Voting With Your Feet

Part II of Interview About my Book "Free to Move" with Yale Law Professor Jack Balkin

It is now up on his Balkinization blog.


Yale Law School Professor Jack Balkin has posted Part II of an interview he did with me on his Balkinization blog, about my new book Free to Move: Foot Voting, Migration, and Political Freedom.  Part I was posted yesterday, and is available here.

In Part II, we discussed a number of important issues, including how foot voting relates to the internet, the role of families and children in foot voting, and my response to Albert Hirschman's famous argument that exit rights are often harmful because they forestall beneficial uses of "voice" to improve existing institutions. I discuss several of these issues in greater detail in the book.

I would like to once again thank Jack Balkin for this opportunity, and for his insightful questions!

UPDATE: I initially failed to include a link to Part II. I am sorry for that oversight, which has now been corrected.

NEXT: Vandalism of Gandhi Statues

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  1. If you grew up on Chicken Hill, or in Shiloh, or in Pisgah View, or Hillcrest, you were might near locked into living there or in another nearby slum for the rest of your life.

    Voting with your feet is easy for you to say.

    1. During the Great Depression, people literally walked away from dead end lives with their belonging in a bag hung over their back. Next to that, those people have it easy.

  2. Hirschman’s argument is kind of ghastly, if you consider it: Essentially that we should trap people where we think they can do the most good. About as clear an example of a violation of Kant’s prohibition on treating people solely as means as you could ask for.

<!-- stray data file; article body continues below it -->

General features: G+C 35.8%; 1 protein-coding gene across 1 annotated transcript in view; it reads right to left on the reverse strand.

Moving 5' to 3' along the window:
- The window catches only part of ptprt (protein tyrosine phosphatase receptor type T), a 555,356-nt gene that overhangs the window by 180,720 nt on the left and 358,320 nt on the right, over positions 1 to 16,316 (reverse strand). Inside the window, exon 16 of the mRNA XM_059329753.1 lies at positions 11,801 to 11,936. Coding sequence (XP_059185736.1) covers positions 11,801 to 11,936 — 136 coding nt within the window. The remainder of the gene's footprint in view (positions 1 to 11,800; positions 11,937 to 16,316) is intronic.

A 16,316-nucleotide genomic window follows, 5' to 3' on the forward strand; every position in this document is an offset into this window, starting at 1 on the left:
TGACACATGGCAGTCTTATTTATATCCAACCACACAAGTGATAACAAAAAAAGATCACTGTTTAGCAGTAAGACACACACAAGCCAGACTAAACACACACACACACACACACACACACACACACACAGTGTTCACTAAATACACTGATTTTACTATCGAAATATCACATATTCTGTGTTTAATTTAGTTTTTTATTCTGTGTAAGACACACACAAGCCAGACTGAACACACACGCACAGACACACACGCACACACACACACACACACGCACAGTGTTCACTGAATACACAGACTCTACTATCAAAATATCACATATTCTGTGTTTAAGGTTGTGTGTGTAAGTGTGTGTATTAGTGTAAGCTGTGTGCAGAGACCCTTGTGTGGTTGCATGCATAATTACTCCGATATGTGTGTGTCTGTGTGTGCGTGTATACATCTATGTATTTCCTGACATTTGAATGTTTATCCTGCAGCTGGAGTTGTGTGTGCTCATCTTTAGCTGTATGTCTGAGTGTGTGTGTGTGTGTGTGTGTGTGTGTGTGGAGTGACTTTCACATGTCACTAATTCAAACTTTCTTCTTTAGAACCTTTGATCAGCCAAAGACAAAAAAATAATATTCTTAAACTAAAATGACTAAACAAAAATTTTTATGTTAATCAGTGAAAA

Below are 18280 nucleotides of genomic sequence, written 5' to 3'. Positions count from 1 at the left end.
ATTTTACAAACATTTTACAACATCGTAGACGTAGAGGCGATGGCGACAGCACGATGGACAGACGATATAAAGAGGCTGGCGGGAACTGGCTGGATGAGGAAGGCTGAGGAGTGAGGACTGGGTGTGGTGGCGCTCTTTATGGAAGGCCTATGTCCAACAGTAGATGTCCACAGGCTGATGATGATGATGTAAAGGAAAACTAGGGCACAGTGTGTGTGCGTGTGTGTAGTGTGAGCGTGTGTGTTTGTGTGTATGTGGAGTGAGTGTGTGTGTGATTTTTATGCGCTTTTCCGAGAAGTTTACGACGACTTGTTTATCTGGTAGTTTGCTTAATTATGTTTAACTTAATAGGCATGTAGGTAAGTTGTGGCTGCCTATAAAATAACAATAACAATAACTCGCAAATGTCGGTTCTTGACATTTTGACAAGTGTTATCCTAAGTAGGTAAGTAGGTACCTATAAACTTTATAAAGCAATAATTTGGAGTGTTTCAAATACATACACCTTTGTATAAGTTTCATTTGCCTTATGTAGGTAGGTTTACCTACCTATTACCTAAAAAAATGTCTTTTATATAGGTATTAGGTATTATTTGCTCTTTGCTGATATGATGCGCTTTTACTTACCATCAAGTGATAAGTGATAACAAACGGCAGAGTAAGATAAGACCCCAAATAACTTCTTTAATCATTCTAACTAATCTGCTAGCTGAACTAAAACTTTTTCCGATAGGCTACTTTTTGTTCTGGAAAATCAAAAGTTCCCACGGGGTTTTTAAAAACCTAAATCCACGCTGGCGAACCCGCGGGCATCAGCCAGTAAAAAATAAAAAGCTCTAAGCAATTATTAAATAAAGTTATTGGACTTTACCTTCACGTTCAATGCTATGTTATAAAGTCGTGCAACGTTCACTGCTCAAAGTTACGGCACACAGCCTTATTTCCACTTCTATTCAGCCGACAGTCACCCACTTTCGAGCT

To elaborate on my comment on the first part:

    Foot voting requires that there be a diversity of jurisdictions. If there aren’t, then it’s like regular voting with only one candidate on the ballot, futile.

    But, if you have robust freedom of entry, not just exit, this conflicts with maintaining diverse jurisdictions, because jurisdictions can be freely entered by people who will deprive them of what made them diverse.

    The chess club can’t continue to exist as the chess club, if poker players are free to join it and convert it into a second poker club. Your freedom of entry takes away the ability of people to maintain distinctively different groups! It destroys the very thing that makes foot voting valuable.

    Foot voting requires diverse jurisdictions, but the continued existence of diverse jurisdictions requires that there NOT be robust freedom of entry, that jurisdictions be permitted to maintain their distinctiveness by barring entry to those who’d erase it.

  3. Seriously, nobody wants to discuss this?

  4. I will check out your book. I might write my own review for it. I hope you are interested to see it.

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